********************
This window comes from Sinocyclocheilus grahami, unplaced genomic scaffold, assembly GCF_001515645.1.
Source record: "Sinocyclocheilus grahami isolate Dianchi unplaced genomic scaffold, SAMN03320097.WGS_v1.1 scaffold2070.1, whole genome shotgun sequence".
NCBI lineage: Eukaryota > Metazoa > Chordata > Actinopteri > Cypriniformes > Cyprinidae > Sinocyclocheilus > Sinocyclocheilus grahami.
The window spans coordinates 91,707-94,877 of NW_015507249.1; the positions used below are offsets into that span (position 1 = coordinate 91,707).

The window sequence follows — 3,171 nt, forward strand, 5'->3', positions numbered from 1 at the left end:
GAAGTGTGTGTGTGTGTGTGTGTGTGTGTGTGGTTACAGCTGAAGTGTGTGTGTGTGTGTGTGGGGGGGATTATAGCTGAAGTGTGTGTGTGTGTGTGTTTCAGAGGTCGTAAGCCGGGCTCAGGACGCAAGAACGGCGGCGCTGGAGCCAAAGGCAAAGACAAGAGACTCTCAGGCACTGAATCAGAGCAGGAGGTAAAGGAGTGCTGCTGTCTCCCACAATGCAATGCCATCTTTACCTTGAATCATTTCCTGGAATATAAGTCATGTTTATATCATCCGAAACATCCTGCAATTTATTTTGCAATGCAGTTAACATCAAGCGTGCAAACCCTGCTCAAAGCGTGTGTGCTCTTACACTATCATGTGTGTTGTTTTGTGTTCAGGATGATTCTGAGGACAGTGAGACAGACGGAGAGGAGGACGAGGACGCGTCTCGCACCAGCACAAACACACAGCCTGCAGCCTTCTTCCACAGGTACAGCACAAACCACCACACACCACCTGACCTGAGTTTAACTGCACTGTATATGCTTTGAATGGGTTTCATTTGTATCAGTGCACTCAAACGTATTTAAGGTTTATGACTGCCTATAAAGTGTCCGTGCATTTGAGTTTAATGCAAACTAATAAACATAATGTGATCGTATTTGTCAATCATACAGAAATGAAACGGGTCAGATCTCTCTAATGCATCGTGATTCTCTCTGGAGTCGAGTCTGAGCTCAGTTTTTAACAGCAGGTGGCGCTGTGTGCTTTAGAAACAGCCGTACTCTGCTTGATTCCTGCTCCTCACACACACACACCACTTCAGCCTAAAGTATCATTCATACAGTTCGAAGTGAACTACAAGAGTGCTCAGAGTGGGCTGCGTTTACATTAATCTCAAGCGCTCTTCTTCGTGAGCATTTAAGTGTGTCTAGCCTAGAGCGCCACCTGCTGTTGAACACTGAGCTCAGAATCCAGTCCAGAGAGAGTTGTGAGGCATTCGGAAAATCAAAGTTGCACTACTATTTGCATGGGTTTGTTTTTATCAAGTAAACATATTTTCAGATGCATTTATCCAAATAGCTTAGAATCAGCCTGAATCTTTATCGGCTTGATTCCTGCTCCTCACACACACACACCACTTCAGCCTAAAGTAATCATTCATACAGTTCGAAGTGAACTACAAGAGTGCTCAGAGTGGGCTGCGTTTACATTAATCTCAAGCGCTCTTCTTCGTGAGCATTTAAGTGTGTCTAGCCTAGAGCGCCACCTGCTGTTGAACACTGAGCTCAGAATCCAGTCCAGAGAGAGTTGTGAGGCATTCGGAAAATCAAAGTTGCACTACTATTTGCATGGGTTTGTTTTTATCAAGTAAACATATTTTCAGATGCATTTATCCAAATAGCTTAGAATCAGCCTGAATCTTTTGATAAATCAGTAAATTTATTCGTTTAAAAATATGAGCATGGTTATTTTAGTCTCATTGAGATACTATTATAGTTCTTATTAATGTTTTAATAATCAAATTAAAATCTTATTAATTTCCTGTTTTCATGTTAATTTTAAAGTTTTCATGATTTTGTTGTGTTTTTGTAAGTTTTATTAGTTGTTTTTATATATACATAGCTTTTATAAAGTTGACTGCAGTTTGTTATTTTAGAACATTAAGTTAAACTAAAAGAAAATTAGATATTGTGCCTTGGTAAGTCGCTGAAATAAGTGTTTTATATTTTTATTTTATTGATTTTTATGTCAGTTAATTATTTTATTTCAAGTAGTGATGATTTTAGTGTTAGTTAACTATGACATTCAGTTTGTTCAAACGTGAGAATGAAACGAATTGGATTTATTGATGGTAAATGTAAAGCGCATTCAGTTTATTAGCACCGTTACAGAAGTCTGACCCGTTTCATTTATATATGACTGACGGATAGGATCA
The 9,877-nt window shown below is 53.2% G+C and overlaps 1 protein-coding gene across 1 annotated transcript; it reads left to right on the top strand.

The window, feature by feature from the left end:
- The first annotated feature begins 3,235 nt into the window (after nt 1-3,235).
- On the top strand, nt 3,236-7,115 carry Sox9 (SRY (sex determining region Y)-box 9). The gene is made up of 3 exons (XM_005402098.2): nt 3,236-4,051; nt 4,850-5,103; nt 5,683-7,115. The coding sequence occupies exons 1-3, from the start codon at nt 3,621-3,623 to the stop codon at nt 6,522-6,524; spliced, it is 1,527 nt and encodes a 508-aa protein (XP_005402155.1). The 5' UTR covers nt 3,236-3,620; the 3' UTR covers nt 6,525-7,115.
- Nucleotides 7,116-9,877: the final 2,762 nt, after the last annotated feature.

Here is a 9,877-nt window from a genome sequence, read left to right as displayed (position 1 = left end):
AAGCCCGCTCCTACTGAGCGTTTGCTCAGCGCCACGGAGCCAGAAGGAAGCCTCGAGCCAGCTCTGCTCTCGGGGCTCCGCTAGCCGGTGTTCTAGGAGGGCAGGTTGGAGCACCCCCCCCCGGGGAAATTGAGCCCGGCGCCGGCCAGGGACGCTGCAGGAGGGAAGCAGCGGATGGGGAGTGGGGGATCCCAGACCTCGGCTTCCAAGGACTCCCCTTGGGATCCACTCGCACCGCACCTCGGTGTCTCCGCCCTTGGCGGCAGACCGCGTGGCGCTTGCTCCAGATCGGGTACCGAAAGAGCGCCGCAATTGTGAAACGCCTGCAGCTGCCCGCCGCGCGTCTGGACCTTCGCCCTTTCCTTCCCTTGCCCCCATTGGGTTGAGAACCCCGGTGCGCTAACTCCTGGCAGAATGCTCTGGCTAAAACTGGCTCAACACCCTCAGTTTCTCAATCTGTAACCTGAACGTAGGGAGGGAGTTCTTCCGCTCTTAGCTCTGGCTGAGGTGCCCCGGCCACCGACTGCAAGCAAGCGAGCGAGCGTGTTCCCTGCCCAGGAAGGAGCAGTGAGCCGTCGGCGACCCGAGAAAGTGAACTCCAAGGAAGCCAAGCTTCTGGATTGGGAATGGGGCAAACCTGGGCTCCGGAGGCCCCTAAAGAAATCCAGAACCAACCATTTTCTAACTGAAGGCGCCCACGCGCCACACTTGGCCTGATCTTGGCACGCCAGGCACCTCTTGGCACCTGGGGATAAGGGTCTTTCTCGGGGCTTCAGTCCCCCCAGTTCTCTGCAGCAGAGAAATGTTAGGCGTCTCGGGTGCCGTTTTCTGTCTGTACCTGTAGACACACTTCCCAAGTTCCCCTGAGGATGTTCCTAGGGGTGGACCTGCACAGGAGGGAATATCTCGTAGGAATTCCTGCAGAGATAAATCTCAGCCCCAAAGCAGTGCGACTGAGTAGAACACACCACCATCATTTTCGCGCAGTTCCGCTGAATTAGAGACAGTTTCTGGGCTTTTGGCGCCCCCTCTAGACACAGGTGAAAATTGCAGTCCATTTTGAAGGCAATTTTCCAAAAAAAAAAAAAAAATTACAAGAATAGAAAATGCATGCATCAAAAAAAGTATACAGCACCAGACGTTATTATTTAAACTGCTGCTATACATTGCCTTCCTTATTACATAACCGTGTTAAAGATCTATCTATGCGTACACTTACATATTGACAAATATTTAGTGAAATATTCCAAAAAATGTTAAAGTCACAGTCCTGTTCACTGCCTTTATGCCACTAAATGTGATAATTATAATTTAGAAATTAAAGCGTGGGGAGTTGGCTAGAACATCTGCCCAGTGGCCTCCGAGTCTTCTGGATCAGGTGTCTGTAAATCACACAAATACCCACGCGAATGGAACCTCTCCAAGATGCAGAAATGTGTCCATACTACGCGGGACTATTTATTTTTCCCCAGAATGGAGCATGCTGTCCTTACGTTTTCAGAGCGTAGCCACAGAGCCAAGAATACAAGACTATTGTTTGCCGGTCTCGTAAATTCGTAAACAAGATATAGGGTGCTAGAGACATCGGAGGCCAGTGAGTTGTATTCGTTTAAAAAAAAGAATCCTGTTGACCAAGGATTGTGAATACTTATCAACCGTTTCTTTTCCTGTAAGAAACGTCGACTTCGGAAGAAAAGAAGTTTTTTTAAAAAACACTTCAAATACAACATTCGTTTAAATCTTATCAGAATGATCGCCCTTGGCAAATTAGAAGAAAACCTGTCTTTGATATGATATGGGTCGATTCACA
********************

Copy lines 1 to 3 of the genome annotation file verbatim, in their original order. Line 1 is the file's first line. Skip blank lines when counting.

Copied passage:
This window comes from Sinocyclocheilus grahami, unplaced genomic scaffold, assembly GCF_001515645.1.
Source record: "Sinocyclocheilus grahami isolate Dianchi unplaced genomic scaffold, SAMN03320097.WGS_v1.1 scaffold2070.1, whole genome shotgun sequence".
NCBI lineage: Eukaryota > Metazoa > Chordata > Actinopteri > Cypriniformes > Cyprinidae > Sinocyclocheilus > Sinocyclocheilus grahami.